My husband has felt it incumbent upon himself to use this piece of Victoria-trivia as an ice breaker in our recent social encounters. I have discovered that me not having cable is apparently more traumatic for the people I tell it to than has been for me, but you can ask my therapist. Recently we were introduced to someone and, within the first five minutes of meeting him, my lack of 900 channels to watch cropped up as a topic of conversation. (How? I don’t remember.) He cocked his head and looked me over, this phenomena of the digital age. He drew a deep breath and admitted with a sigh, “I guess you can make it without cable.”
I say “grew up without” but, actually, I have yet to grow up with cable much to Ben’s dismay. (To his credit, he’s agreed that until he’s graduated we won’t have the time or money to
waste spend on a subscription.)
How did I spend the waking hours of my childhood if not watching the Disney channel or Saturday morning cartoons? Well, there’s the usual playing outside and climbing up trees. My friends and I would often make up elaborate story lines and put ourselves in the middle of the action. Sometimes we were pioneers in the Wild West, our bicycles were our horses and old blankets were our makeshift covered wagons. Sometimes we were spies, protecting secrets that could jeopardize national security. And sometimes we would just roll on our back, look at the sky, and watch clouds roll across Carolina blue.
When my neighborhood friends weren’t around (probably at home watching cable TV, I’d imagine) I was left to my own devices. As an only child for 6 years of my life and, then, always being half-a-decade older than my younger brother I often had to entertain myself. As a girl, I was a voracious reader. Mom had to make a rule when we checked out books from the library – I could only choose one book to read in the car while she finished running errands. Before this rule was instituted, I would speed through our newly-stocked library bag of books before we made it home! I was the quintessential PBS poster-child, hiding under the blankets with a flashlight and unlocking new worlds whilst reading.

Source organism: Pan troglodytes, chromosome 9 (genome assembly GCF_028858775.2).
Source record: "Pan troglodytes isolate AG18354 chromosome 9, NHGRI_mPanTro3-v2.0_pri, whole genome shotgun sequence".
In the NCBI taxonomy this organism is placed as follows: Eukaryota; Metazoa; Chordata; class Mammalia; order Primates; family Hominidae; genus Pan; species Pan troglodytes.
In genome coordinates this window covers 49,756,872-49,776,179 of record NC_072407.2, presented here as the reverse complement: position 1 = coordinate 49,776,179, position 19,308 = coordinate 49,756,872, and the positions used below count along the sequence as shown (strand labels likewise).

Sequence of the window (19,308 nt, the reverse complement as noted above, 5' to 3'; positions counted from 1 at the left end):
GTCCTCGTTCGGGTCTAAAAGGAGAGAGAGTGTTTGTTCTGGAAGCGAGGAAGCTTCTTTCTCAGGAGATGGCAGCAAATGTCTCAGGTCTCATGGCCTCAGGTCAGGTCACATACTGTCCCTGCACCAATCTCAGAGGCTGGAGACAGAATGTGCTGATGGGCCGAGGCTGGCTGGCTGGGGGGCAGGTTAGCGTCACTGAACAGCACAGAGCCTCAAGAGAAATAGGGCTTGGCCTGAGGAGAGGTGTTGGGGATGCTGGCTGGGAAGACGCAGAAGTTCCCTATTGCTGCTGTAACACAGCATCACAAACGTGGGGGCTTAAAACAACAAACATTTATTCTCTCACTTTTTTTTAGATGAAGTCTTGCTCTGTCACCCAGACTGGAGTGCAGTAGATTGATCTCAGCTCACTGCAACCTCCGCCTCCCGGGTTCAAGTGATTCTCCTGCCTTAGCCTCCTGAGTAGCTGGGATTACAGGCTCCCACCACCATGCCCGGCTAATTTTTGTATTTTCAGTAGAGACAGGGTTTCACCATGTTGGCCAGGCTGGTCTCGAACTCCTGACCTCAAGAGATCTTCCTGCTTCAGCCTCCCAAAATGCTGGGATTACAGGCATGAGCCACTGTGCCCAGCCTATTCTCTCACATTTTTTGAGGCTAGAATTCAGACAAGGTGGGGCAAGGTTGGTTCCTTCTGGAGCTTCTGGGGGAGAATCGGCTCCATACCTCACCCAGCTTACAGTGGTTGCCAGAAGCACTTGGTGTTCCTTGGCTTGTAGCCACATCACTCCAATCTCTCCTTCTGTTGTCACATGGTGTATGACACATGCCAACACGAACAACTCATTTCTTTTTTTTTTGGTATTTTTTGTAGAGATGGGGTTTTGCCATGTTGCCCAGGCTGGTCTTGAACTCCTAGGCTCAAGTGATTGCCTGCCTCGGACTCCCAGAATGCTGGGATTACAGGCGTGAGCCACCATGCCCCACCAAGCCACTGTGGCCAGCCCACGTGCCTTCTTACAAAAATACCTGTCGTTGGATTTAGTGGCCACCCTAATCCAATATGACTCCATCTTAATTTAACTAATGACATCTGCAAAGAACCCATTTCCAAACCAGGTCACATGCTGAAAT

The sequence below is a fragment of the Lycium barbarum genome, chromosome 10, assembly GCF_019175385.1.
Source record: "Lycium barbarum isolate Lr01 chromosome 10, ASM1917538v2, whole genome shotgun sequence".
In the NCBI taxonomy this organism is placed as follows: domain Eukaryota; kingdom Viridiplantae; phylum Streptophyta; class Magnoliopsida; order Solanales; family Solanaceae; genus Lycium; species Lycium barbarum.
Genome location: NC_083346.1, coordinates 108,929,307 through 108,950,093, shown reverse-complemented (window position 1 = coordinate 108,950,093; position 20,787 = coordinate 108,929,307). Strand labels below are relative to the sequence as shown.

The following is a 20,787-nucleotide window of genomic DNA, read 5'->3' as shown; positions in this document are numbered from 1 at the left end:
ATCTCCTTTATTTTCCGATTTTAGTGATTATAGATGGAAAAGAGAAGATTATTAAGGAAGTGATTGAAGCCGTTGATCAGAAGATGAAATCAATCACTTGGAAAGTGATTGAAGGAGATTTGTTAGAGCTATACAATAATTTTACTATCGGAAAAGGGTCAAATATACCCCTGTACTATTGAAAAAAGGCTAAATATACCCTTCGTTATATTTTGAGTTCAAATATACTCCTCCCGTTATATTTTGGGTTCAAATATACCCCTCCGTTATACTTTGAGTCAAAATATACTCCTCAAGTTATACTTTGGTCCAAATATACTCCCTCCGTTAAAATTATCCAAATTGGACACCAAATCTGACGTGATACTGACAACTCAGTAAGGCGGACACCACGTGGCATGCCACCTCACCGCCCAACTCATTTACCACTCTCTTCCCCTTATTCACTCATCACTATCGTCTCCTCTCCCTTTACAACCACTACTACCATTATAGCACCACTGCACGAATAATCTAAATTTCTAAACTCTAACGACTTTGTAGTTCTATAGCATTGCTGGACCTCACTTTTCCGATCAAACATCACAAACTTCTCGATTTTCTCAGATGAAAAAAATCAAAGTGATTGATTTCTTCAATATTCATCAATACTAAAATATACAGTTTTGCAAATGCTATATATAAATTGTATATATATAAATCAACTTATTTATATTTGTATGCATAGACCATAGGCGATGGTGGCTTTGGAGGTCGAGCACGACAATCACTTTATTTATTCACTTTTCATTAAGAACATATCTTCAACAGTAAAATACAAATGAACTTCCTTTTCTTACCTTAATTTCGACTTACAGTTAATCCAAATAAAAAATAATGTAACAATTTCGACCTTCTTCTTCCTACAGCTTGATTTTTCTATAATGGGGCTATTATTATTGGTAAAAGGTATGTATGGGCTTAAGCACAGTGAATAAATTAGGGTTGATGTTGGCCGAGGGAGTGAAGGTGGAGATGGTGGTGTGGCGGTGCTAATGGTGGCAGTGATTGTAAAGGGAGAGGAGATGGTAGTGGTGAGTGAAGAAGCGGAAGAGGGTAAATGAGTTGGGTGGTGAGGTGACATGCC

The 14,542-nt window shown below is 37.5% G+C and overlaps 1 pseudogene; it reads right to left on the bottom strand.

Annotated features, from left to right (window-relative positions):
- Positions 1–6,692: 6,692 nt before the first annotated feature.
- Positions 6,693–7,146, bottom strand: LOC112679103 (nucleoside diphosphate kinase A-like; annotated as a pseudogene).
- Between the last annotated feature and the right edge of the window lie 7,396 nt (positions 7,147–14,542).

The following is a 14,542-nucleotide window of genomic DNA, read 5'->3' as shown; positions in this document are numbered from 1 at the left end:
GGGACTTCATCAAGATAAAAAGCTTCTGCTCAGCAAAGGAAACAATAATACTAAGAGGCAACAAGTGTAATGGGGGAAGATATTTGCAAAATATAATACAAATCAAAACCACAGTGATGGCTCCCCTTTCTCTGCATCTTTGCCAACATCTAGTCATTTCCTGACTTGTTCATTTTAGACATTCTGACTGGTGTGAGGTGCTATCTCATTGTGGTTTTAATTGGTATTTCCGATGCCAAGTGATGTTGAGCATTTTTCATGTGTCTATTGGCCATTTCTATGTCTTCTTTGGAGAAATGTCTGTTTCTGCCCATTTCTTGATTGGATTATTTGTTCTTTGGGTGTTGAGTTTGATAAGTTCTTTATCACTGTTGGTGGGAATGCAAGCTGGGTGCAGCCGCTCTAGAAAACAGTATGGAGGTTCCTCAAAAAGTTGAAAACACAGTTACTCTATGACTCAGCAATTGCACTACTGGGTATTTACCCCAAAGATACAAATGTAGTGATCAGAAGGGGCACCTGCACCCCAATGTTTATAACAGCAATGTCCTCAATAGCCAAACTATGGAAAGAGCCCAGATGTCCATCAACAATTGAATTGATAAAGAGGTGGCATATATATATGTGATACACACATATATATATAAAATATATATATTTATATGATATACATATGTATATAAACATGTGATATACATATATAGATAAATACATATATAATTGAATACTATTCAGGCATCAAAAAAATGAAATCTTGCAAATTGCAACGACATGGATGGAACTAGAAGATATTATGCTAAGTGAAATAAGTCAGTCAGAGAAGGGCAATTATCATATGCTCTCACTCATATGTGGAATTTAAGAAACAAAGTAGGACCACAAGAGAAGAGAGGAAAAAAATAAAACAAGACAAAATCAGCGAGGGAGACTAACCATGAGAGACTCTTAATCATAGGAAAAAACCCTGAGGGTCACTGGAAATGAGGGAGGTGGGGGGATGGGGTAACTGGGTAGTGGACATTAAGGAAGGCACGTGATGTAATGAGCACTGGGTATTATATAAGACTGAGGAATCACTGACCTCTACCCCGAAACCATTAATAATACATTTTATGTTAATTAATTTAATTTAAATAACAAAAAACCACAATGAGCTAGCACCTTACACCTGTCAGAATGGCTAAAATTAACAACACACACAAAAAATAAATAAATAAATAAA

If I wasn’t reading, you guessed it, I could be found scribbling away in a corner. I began regularly journaling a a very early age. My first piece of writing was an instant classic called “The Broke Finger” – as opposed to “The Broken Finger” – reflecting on, as you may have gathered, that one time I broke my finger. Though it’s full of spelling errors and poor syntax, my parents were wonderfully supportive of the hobby and even took me to Office Depot to have the book printed and bound. I was a writer!
Though I’ve never had access to the Discovery channel, Animal Planet, or TLC I think I’ve done alright.
This post isn’t meant to decry the luxuries of 2013. Sure, I’ve never been a cable TV subscriber but I don’t begrudge those who are. There’s tons of shows I’d love to follow that I miss. Staying in hotels was a treat for my family; as soon as we got to our room us kids would excitedly ask my parents, “Do you think they’ll have cable!?” I imagine my kids will have cable TV (and I can only pray their brains won’t melt out of their ears, as my mother prophesied would happen to children that watched too much television).
What has unsettled me is that we often define happiness by the possession of things. I didn’t miss out on life by not having cable TV. I may not catch every pop culture reference from the 1990s, but I’m doing okay. Material possessions don’t define happiness. Happiness is much deeper and less transient than that. There’s tons of ways we humanoids have devised to dull our senses and waste time. Tons of ways we can be mindlessly entertained and let other people, let real problems, fade out of our consciousness. I certainly am not an innocent party; I’ve found my own ways to waste time and dull my senses.
Whatever your opinion on the right amount of luxury items that constitute a proper existence, I beg you to not take things as tokens of a life well lived.